Where small is beautiful
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CTA. 1996. Where small is beautiful . Spore 62. CTA, Wageningen, The Netherlands.
Permanent link to cite or share this item: https://hdl.handle.net/10568/47297
External link to download this item: http://collections.infocollections.org/ukedu/en/d/Jcta62e/
The Nguni breed of cattle, indigenous to South Africa, is being recognized as a breed that will play an important role in smallholder agriculture. Efforts to conserve it are being stepped up. In the classification of cattle, the Nguni breed is a...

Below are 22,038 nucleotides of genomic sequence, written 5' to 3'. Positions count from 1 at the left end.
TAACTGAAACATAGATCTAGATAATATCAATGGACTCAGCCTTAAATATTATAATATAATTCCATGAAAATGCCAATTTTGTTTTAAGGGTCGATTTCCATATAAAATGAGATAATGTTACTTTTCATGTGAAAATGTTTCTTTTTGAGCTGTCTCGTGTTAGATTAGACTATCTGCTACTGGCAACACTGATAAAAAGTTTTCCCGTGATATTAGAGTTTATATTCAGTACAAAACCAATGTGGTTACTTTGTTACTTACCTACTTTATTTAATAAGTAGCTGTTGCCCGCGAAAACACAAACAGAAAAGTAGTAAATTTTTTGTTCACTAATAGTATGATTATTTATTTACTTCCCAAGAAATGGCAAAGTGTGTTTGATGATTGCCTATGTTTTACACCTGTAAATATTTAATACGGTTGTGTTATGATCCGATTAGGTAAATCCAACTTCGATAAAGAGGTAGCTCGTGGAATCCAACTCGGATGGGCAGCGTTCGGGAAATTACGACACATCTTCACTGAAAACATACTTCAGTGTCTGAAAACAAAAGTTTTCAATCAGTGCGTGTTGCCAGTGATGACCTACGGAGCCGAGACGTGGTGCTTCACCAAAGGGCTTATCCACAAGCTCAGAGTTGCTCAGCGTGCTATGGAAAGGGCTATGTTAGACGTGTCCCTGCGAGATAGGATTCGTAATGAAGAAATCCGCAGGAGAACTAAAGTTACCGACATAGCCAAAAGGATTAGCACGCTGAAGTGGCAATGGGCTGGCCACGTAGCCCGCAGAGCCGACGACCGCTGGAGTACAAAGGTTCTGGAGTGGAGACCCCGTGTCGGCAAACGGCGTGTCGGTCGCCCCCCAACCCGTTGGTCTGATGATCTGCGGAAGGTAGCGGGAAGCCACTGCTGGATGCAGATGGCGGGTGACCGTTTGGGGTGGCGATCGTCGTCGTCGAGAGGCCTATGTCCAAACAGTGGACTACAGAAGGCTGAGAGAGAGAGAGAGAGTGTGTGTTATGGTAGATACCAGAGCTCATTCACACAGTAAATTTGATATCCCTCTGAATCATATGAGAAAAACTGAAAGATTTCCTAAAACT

The Nguni breed of cattle, indigenous to South Africa, is being recognized as a breed that will play an important role in smallholder agriculture. Efforts to conserve it are being stepped up. In the classification of cattle, the Nguni breed is a subspecies of Bos indicus, and is closest to the Sanga types. The Sanga cattle differ from the Zebu in the size and shape of the horns, and their hump is placed in front of the withers whereas the hump of the Zebu sits above the front legs. The Nguni, originating from Zululand and southern Mozambique, is well adapted to a hot, harsh environment. They are small animals, with cows weighing about 350kg, and have a quiet temperament which makes them very easy to handle. They are also very finehaired but the hair is extremely dense; the skin is thin but pliable and is not easily damaged when grazing among thorn bushes. The Nguni shows good resistance to ticks if it is allowed sufficient tick challenge. Too frequent dipping reduces tick resistance and, consequently the resistance to some of the tick-borne diseases. The females are some of the most fertile cattle in the world, but there can be problems with the bulls as they may suffer from testicular hypoplasia. Several years ago the South African government set up a research station, the Bartlow Combine in KwaZuluNatal, to save the Nguni, and a breed society was formed. In the past, breeding attempted to make the breed bigger and more suited to commercial needs. However, the aim now is to retain the small size and develop it as a milk breed for the smallholder. The Nguni has been tested and records show that cows can yield between 12-14 litres per day off rangeland without supplementary feeding. Bhartlow Combine KwaZula-Natal Department of Agriculture Private Bag X9059 Pietermaritzburg KwaZulu-Natal SOUTH AFRICA
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